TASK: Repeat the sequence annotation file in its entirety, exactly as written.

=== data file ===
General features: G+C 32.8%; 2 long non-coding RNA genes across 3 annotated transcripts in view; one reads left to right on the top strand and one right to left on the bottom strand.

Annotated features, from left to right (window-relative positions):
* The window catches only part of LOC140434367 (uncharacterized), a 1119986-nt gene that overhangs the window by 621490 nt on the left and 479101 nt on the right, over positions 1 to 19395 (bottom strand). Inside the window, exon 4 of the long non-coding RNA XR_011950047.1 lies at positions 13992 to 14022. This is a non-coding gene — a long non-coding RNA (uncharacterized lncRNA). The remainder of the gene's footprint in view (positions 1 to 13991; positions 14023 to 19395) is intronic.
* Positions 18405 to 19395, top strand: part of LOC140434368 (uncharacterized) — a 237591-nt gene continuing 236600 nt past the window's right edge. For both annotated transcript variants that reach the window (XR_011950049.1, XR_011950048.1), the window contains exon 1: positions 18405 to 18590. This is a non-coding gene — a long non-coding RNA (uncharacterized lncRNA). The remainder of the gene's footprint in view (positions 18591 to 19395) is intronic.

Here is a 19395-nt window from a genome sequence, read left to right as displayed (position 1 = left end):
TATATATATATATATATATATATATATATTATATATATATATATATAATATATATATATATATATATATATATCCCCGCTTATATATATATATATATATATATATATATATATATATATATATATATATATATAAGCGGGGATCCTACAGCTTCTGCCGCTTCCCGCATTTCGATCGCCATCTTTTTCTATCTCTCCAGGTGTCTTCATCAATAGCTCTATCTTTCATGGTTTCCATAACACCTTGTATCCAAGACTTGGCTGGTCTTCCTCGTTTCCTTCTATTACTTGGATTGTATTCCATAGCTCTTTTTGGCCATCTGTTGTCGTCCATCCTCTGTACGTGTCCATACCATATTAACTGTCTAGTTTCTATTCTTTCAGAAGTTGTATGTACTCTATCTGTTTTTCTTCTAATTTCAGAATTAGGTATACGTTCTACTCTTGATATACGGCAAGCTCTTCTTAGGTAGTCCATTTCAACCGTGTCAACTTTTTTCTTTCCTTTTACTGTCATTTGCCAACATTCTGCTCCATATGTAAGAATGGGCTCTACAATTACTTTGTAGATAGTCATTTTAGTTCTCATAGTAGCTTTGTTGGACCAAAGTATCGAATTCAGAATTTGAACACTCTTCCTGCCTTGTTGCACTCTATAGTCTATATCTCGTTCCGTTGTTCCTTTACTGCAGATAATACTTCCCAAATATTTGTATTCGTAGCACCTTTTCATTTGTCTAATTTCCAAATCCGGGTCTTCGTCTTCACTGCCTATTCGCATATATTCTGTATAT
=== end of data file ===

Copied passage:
General features: G+C 32.8%; 2 long non-coding RNA genes across 3 annotated transcripts in view; one reads left to right on the top strand and one right to left on the bottom strand.

Annotated features, from left to right (window-relative positions):
* The window catches only part of LOC140434367 (uncharacterized), a 1119986-nt gene that overhangs the window by 621490 nt on the left and 479101 nt on the right, over positions 1 to 19395 (bottom strand). Inside the window, exon 4 of the long non-coding RNA XR_011950047.1 lies at positions 13992 to 14022. This is a non-coding gene — a long non-coding RNA (uncharacterized lncRNA). The remainder of the gene's footprint in view (positions 1 to 13991; positions 14023 to 19395) is intronic.
* Positions 18405 to 19395, top strand: part of LOC140434368 (uncharacterized) — a 237591-nt gene continuing 236600 nt past the window's right edge. For both annotated transcript variants that reach the window (XR_011950049.1, XR_011950048.1), the window contains exon 1: positions 18405 to 18590. This is a non-coding gene — a long non-coding RNA (uncharacterized lncRNA). The remainder of the gene's footprint in view (positions 18591 to 19395) is intronic.

Here is a 19395-nt window from a genome sequence, read left to right as displayed (position 1 = left end):
TATATATATATATATATATATATATATATTATATATATATATATATAATATATATATATATATATATATATATCCCCGCTTATATATATATATATATATATATATATATATATATATATATATATATATATATAAGCGGGGATCCTACAGCTTCTGCCGCTTCCCGCATTTCGATCGCCATCTTTTTCTATCTCTCCAGGTGTCTTCATCAATAGCTCTATCTTTCATGGTTTCCATAACACCTTGTATCCAAGACTTGGCTGGTCTTCCTCGTTTCCTTCTATTACTTGGATTGTATTCCATAGCTCTTTTTGGCCATCTGTTGTCGTCCATCCTCTGTACGTGTCCATACCATATTAACTGTCTAGTTTCTATTCTTTCAGAAGTTGTATGTACTCTATCTGTTTTTCTTCTAATTTCAGAATTAGGTATACGTTCTACTCTTGATATACGGCAAGCTCTTCTTAGGTAGTCCATTTCAACCGTGTCAACTTTTTTCTTTCCTTTTACTGTCATTTGCCAACATTCTGCTCCATATGTAAGAATGGGCTCTACAATTACTTTGTAGATAGTCATTTTAGTTCTCATAGTAGCTTTGTTGGACCAAAGTATCGAATTCAGAATTTGAACACTCTTCCTGCCTTGTTGCACTCTATAGTCTATATCTCGTTCCGTTGTTCCTTTACTGCAGATAATACTTCCCAAATATTTGTATTCGTAGCACCTTTTCATTTGTCTAATTTCCAAATCCGGGTCTTCGTCTTCACTGCCTATTCGCATATATTCTGTATAT